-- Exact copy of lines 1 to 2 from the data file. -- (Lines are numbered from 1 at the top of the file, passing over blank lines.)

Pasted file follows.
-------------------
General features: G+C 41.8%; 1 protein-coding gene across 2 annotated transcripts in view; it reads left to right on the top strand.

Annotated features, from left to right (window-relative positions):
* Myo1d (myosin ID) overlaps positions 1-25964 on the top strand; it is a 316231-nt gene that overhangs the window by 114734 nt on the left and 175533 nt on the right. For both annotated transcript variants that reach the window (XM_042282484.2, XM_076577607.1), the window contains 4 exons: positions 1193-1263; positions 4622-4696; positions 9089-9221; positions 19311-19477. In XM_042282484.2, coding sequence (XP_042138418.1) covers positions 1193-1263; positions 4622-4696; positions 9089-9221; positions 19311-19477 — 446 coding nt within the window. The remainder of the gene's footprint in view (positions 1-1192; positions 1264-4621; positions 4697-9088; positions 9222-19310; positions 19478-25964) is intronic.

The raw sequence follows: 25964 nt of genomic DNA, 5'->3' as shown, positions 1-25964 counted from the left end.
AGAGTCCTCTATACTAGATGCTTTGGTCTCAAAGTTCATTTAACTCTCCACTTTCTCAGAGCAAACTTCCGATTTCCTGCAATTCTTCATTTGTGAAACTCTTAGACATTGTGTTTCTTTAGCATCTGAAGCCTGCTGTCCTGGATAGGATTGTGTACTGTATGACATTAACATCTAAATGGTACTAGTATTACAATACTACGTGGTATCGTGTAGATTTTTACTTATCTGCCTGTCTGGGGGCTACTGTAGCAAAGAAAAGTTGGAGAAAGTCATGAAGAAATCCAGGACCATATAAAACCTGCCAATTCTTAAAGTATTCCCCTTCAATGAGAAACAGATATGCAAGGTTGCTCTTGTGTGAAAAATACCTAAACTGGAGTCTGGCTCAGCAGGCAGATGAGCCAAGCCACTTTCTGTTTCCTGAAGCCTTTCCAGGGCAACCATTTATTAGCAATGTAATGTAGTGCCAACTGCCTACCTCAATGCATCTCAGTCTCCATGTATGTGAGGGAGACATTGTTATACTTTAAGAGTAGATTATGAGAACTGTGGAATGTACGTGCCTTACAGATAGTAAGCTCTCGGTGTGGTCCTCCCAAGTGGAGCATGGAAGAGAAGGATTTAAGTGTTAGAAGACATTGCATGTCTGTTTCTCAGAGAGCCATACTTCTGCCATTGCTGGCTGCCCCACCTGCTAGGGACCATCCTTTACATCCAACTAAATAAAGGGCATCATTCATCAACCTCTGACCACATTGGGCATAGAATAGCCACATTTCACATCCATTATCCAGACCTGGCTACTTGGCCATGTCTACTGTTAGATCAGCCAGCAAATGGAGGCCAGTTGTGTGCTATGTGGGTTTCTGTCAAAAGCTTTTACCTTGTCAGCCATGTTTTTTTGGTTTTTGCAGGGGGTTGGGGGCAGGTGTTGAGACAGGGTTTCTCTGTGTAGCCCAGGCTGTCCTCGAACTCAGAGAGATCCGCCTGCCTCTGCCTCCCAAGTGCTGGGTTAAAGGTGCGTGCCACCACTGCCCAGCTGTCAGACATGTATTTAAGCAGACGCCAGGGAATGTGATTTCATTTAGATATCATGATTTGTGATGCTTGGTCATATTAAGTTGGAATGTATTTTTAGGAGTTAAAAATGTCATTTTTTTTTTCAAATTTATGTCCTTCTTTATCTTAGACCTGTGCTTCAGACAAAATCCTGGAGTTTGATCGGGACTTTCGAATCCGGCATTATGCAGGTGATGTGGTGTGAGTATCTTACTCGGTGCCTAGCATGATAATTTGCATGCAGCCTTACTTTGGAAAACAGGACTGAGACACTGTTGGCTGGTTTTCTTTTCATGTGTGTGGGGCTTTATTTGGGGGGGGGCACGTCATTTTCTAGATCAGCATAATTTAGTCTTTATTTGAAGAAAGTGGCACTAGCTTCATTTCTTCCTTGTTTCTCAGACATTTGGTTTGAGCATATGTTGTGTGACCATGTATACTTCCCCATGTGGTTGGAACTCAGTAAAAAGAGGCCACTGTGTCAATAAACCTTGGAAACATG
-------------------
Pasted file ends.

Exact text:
General features: G+C 41.8%; 1 protein-coding gene across 2 annotated transcripts in view; it reads left to right on the top strand.

Annotated features, from left to right (window-relative positions):